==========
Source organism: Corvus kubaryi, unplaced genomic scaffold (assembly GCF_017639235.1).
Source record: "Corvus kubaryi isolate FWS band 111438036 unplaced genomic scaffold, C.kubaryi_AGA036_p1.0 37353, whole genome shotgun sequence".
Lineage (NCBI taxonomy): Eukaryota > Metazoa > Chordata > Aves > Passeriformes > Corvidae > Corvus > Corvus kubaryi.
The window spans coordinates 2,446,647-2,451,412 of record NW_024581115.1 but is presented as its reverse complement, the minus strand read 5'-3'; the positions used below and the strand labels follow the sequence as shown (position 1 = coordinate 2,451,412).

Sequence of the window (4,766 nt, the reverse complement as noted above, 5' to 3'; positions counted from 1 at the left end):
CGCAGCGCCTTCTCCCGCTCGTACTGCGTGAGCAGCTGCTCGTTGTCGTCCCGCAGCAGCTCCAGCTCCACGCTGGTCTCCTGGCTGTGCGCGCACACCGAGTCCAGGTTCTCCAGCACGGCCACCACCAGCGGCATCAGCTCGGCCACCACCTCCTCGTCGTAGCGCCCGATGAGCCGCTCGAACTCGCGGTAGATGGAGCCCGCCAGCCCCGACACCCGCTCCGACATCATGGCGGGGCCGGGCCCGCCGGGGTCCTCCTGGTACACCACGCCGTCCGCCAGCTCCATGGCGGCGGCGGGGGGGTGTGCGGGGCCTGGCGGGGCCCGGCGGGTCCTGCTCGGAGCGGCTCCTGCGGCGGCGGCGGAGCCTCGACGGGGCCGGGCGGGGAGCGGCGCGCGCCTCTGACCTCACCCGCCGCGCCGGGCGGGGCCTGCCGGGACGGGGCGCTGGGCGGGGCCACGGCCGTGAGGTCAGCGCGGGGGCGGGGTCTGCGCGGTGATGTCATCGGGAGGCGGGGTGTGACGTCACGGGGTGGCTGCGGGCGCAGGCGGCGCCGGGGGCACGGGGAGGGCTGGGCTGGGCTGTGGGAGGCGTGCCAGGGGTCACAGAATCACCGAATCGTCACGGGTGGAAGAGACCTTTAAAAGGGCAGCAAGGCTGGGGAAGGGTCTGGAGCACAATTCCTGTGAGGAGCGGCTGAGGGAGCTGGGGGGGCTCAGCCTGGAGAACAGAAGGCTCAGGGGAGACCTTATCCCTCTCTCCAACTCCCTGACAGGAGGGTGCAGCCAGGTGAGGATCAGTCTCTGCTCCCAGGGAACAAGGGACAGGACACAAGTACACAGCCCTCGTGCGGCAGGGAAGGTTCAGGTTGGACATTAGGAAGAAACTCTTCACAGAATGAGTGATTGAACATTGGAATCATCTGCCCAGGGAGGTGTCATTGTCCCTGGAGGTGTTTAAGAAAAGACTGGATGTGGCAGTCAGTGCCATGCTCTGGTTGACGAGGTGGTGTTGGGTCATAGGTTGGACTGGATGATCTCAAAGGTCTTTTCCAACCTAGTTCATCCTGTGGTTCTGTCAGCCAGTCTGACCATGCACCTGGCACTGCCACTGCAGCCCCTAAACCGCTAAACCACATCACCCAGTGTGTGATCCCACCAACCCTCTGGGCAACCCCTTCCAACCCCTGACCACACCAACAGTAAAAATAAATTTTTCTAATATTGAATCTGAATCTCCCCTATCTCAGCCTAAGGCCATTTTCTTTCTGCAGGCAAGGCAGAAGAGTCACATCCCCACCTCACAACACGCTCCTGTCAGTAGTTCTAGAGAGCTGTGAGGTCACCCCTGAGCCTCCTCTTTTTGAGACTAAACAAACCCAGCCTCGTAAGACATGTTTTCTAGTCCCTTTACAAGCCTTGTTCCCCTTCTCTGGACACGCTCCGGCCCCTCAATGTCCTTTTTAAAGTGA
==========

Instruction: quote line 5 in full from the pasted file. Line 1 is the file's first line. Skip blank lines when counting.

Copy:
Sequence of the window (4,766 nt, the reverse complement as noted above, 5' to 3'; positions counted from 1 at the left end):